Personally, I like to judge new means of communications with respect to standards of interoperability: if gmail disappeared, would we still have email? yes. good. If Rogers disappeared, would we still have text messages? Yes, good. If Facebook disappeared, would we still have Facebook messages? Nope, oh oh…

    Twitter and Facebook are great, but they have something in common: as far as I understand, they are not federated architectures (http://en.wikipedia.org/wiki/Federated_Architecture). Identi.ca and Diaspora are though.

    I think as educators our mandate with respect to new social media is twofold: We need to learn as much as possible about emerging technologies so we can guide our students into (1) adopting technology that empowers them in the long run, and (2) help them figure out what the most appropriate use for them are.

  4. Mike Pritts Reply

    “A counselors role is to be available to their students in time of need and crisis. Do we really care how they contact their counselor?”

    Now first of all I am not a counselor, so I might be talking out of line, but my initial thought was even if our student’s need us or feel comfortable enough to contact us using a variety of communication tools, where is the line drawn between personal and professional. Not to mention where their parents or guardians are? I understand that we live in a world where every parent isn’t actually a parent, but that is where teachers and school faculty get a bad name from people who abuse the right to be contacted. That is where school faculty members get into trouble and ruins certain technologies because students feel comfortable enough to contact faculty when and where and how they would like. In my eyes I don’t think Facebook should be used as a communication tool. An email could have been sent just as easily and the same out come for your wife’s student would have occurred.
    An educational Facebook like Edmodo is a great technology tool and can be used in the same way, but I think the difference is that Edmodo has stronger firewalls and security than Facebook, if you choose to use it.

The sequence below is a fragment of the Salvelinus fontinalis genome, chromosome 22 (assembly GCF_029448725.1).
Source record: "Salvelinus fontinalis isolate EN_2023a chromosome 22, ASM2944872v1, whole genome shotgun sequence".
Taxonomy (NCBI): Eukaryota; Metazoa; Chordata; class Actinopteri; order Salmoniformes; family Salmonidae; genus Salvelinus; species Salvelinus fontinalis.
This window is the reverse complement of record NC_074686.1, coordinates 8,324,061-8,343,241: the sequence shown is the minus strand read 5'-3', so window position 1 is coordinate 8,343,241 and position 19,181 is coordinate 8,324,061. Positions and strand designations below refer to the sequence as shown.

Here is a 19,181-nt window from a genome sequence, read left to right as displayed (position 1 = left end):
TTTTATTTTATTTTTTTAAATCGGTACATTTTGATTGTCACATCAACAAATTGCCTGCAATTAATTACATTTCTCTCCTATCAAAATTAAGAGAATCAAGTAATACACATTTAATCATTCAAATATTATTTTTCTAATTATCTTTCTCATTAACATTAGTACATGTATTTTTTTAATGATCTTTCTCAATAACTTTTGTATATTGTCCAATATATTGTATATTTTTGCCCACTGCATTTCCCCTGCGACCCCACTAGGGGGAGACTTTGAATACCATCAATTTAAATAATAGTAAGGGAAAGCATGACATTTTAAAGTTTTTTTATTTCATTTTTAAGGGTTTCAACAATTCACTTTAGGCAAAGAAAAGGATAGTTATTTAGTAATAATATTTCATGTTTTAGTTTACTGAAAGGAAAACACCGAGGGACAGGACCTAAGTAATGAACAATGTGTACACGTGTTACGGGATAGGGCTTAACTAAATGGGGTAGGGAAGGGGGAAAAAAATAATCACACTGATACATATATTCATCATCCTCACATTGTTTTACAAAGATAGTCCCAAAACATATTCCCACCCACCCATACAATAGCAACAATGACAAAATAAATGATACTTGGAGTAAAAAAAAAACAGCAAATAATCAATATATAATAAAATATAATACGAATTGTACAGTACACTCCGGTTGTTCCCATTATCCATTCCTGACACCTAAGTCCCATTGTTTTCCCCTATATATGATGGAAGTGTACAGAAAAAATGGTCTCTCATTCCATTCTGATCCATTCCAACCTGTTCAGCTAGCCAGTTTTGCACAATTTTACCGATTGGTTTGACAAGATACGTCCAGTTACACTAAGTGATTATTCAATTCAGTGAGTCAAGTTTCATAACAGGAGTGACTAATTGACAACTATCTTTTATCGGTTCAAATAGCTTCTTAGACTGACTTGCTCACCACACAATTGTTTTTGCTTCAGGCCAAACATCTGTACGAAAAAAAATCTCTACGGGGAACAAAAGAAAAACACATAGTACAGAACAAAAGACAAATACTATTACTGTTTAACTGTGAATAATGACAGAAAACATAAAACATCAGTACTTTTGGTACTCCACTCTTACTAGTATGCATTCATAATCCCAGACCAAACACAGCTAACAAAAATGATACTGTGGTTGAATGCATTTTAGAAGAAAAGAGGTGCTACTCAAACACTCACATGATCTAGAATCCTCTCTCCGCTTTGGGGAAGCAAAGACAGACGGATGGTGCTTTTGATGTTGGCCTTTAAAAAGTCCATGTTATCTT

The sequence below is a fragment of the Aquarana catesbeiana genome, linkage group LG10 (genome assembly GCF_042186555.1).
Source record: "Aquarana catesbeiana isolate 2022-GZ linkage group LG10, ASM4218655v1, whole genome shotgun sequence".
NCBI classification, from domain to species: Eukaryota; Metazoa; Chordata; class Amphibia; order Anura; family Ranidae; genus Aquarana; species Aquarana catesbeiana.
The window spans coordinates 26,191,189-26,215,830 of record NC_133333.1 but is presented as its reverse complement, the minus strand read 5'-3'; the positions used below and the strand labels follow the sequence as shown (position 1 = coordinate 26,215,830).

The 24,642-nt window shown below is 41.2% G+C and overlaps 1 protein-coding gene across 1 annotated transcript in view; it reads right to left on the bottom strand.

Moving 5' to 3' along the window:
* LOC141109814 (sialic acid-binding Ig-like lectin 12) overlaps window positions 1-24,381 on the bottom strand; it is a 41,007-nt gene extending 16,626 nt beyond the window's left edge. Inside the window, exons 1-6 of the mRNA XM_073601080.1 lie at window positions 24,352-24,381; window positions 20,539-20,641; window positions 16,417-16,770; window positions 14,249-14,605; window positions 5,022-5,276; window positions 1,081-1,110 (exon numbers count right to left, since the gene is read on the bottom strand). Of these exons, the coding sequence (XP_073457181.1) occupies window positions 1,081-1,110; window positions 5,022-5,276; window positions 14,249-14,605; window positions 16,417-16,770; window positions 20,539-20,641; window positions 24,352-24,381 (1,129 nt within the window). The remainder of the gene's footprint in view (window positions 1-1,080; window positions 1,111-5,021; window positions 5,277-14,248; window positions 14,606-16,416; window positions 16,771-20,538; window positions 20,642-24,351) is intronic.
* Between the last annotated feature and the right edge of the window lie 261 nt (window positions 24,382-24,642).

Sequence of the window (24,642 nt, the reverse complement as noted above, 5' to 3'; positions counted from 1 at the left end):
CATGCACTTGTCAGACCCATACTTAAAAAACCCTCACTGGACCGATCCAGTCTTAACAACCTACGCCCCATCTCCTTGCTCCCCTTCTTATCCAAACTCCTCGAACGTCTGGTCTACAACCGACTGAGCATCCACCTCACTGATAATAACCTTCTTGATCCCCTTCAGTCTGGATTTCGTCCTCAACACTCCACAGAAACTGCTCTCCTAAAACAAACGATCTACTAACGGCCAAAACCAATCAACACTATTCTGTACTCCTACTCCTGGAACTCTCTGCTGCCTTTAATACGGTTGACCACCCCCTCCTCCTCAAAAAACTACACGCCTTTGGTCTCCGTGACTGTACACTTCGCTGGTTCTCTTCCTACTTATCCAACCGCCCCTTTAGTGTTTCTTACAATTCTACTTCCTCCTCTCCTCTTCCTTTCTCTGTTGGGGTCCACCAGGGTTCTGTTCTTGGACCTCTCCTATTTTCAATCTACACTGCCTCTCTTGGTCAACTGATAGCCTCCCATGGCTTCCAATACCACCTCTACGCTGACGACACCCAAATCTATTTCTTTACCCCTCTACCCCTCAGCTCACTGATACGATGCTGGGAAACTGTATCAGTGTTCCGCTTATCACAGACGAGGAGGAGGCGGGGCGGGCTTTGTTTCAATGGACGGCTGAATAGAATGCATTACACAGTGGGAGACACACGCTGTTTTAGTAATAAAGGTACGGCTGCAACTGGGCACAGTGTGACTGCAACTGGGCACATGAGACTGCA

5. Both parties have to choose the form of communication. Though I have a Facebook and Twitter account, those are not daily check ins. If you want to contact me by those methods it could be a rather long delay. Months perhaps with twitter. Email is checked daily, multiple times per day. Oddly, email will likely continue to survive for many reasons. Email has a privacy element to it, or at least much more than facebook and twitter. My personal network, not my professional network and I do not want those two realities to mix or cross at least in a wide open uncontrollable way like what happens on facebook. That would be a huge mistake because I would be opening up my own privacy.

    Basically you have to be aware of the methods of communication of the person on the other end. That is the responsibility of both parties. One party does not choose the method of communication, or if they do they may find that they won’t get through. That isn’t the teacher’s fault.

    The kids also need to realize that a personal network, and a professional network are not one in the same. In fact, it is unwise to mix the two if you care to hold your job or give a more professional appearance to your working connections. Sure a rapper or artist could pull that off but it would not work for a financial advisor for example unless the page was set up as a business page not a personal page.

  6. Great Post!
    One tragic thing is when schools set policies limiting the usage of social media between teachers and students for whatever reason. Sometimes it is a reaction to a situation, but usually it is done out of lack of knowledge. Policies like these tend to limit the communication and process of learning that can occur with students. Our students are living in this world yet, we are limited in our usage of it with them…even for learning.
    Regulating the use social media between teachers and students does not define ‘appropriate communication.’
    Appropriate communication is appropriate communication whatever the medium may be!

  7. Great article! Since I have been in education I have always given out my number and have encouraged both students and parents to call. In the 17 years that I have done this I have never had a problem. Students use my Facebook almost as much as they email me. I actually think more students use my Facebook account. I even have students that call my cell phone. Some are even protective of the number I had one student call to see if it was ok for another student to have my number. I am in favor of reaching students by any means necessary.

    Thanks for the article.